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Chad Oil Boon @ National Geographic Magazine
By Nick Kotch
Photographs by Pascal Maitre and Ed Kashi
In a continent where natural resources are often plundered to the detriment of ordinary people, impoverished Chad—the new oil frontier—could become a model of fairness.

With his white beard, ready chuckle, and roly-poly shape, Otto Honke could easily switch to an acting job as Santa Claus if he decides that a career in development work in Africa, stretching all the way back to 1978, has gone on long enough. We're driving together in southern Chad's oil region, his base since 2002, inspecting health, education, and water projects financed by ExxonMobil, Petronas, and Chevron in a consortium that is pumping close to 200,000 barrels of oil a day from 6,000 feet (1,800 meters) below our wheels.

Honke's employer, a German aid agency called GTZ, was hired by ExxonMobil to build neat blocks of classrooms in villages where children used to learn their lessons under straw roofs sitting on thick branches. Solar-powered water towers have replaced traditional wells and their brackish contents with clean, fresh water drawn from deeper beneath the sandy soil.

The idea crosses my mind on this dry and sunny day that my 58-year-old traveling companion is already a kind of Santa figure, making simple wishes come true in a poor corner of Africa and trying to ensure that—for once—the discovery of oil doesn't have to be a curse for ordinary folk.

But this notion fails to survive our bumpy ride around the villages; it collides, quickly and fatally, with the negative reputation oil has earned all over the developing world and nowhere more than in this neighborhood. After all, Chadians only have to look over their western fence to Nigeria or, a little farther down the road heading south, to Equatorial Guinea, Congo, Gabon, and Angola, to see why oil in Africa is associated with problems, never with solutions.
In PR terms the crude black stuff is a hard sell, and the village projects we are touring are, at the very least, an acknowledgement of that reality. Not that charity enters into the equation, because they were built as tightly calibrated compensation for the compulsory sale of land or environmental damage or nuisance caused by Chad's recruitment, in 2003, into the club of Africa's oil-producing states. The price of entry was four billion dollars, said to be the largest amount ever spent on a private sector investment in sub-Saharan Africa.
Chad's infant oil industry is effectively a joint venture among the oil companies, the government, and the World Bank. Boiled down, their mission statement is to extract oil profitably, to share the proceeds in a transparent and equitable way, to protect the environment, and to spend most of the government's share on reducing poverty. The big question is whether this original formula can transform one of the continent's classic basket cases into a functioning state, providing its nearly ten million citizens—whose annual per capita income is about $1,600—with a decent future after decades of civil war, injustice, and upheaval.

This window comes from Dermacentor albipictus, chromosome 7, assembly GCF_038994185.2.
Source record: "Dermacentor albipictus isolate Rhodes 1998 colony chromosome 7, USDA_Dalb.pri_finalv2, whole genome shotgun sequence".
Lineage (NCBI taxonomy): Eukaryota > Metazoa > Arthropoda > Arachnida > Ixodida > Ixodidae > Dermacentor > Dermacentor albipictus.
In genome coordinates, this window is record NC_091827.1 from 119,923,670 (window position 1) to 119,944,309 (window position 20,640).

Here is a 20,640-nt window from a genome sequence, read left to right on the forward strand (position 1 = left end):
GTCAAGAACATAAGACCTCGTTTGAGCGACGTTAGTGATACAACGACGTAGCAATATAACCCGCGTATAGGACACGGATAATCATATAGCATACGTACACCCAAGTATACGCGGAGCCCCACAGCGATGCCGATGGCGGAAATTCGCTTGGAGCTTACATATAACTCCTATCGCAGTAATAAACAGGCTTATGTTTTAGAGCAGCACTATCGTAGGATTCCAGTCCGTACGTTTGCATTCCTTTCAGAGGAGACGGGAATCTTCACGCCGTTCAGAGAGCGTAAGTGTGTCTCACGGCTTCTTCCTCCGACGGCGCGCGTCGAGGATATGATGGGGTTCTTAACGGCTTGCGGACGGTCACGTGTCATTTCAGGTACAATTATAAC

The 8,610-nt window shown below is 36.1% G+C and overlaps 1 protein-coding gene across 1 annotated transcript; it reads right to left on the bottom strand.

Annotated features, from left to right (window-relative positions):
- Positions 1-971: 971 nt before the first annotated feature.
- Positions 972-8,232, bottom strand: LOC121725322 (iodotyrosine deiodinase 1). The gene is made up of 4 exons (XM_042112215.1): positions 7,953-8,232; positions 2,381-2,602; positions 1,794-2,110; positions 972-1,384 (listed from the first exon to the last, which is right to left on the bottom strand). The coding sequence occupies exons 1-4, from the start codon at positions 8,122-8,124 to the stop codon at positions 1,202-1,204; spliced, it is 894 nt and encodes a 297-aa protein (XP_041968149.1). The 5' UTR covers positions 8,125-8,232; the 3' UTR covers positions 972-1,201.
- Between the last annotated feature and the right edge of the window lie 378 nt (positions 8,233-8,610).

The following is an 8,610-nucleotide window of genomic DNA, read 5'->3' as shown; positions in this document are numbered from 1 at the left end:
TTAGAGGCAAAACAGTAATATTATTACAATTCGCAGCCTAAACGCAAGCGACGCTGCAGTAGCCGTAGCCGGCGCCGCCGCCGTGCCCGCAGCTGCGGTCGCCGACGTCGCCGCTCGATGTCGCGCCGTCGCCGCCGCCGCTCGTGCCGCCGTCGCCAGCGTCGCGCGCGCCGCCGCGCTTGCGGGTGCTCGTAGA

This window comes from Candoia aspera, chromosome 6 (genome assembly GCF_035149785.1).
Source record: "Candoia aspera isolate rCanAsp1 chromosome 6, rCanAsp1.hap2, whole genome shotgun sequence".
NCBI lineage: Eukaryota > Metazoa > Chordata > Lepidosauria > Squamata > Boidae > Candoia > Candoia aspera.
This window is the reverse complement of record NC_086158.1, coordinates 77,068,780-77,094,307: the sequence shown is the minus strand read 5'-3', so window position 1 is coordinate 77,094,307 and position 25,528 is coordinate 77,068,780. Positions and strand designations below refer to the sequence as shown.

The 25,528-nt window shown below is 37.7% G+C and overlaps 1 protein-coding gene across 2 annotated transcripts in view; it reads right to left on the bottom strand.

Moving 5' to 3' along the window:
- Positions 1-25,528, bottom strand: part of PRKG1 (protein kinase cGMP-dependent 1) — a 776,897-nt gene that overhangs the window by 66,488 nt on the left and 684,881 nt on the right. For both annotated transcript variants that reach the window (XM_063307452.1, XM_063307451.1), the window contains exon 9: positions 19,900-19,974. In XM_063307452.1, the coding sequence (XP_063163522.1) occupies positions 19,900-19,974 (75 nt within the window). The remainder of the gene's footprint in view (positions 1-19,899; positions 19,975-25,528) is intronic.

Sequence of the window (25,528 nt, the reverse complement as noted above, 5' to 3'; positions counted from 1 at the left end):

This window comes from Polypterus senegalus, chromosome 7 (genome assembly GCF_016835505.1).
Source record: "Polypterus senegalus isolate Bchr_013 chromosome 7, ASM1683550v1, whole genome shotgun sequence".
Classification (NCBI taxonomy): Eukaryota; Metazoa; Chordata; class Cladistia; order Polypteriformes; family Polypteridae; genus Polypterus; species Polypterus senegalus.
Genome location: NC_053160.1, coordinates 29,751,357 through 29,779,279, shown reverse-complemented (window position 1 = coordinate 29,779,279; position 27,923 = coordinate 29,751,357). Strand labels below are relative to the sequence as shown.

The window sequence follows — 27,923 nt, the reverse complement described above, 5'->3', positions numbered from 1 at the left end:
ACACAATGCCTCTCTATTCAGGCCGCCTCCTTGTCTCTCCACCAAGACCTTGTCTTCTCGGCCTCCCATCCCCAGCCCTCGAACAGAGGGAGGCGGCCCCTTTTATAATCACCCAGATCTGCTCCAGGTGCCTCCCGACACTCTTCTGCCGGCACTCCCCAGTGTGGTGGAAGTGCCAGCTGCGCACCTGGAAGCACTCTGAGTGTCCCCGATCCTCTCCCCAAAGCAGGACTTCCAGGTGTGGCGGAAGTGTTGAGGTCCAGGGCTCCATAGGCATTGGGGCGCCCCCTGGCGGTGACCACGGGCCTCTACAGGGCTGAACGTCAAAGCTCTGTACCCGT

But pending the achievement of this ambition, gratitude is simply not on the agenda in the villages we visit. Distrust and unsatisfied expectations certainly are.
"They said the majority of us would get rich, but we have just got poorer. Nothing good has come from the oil," mutters Mbangtoloum Ngarambé, a lanky peasant farmer who grows cotton, rice, and millet in the fields around his village, Kayrati. We stand in the shade of a mango tree, watching women and children filling their enamel basins at the new water pump, which seems to me to be working pretty efficiently.

"Isn't that something good?" I ask, interrupting the flow of Ngarambé's displeasure and pointing at the contraption.
"Yes, that's good."
"And the new classrooms over there?"

"Yes, they are good."
Cleaning his teeth with a little stick, Ngarambé studies me out of the corner of his eye as we run through all the things that are lacking around here: a modern economy with jobs, a hospital close by, paved roads, security. We talk in French, a legacy of Chad's period as a colony of France until 1960. 
Playing devil's advocate, I ask him why he expects so much to be provided by foreign oil companies and so little by his own government. 
"You know very well that our government isn't going to do those things," Ngarambé replies.
I sense that another of the farmers in our group, a compact man called Hubert Nodjimbay, has marked me down as an oil company stooge. He chips in. 
"From five in the morning the village is invaded by dust from the trucks. The children are always coughing. But when you talk to Esso's people about it, they don't listen."

What does Esso, as ExxonMobil is known in these parts, say about that? That the company has never had to listen so intently and for so long as in southern Chad's Doba oil fields and in neighboring Cameroon, whose territory is crossed by the 663-mile (10,067-meter) pipeline that carries the heavy crude to an offshore loading terminal near Kribi. 
"There has been the most preparation of any oil project in Africa, we know that for a fact," Miles Shaw, Esso's public affairs adviser in Chad, told me, reeling off the stats. "The sheer mass of numbers—over 6,000 village meetings, well over 150 people employed in the environmental and safety program," he said, answering my questions in a prefabricated office block inside "KFC," Komé Five Camp, the consortium's town-size operations center. "It's partly because this project has been so unique. There were 14,000 land users in Chad and Cameroon to negotiate with and who were compensated individually." 
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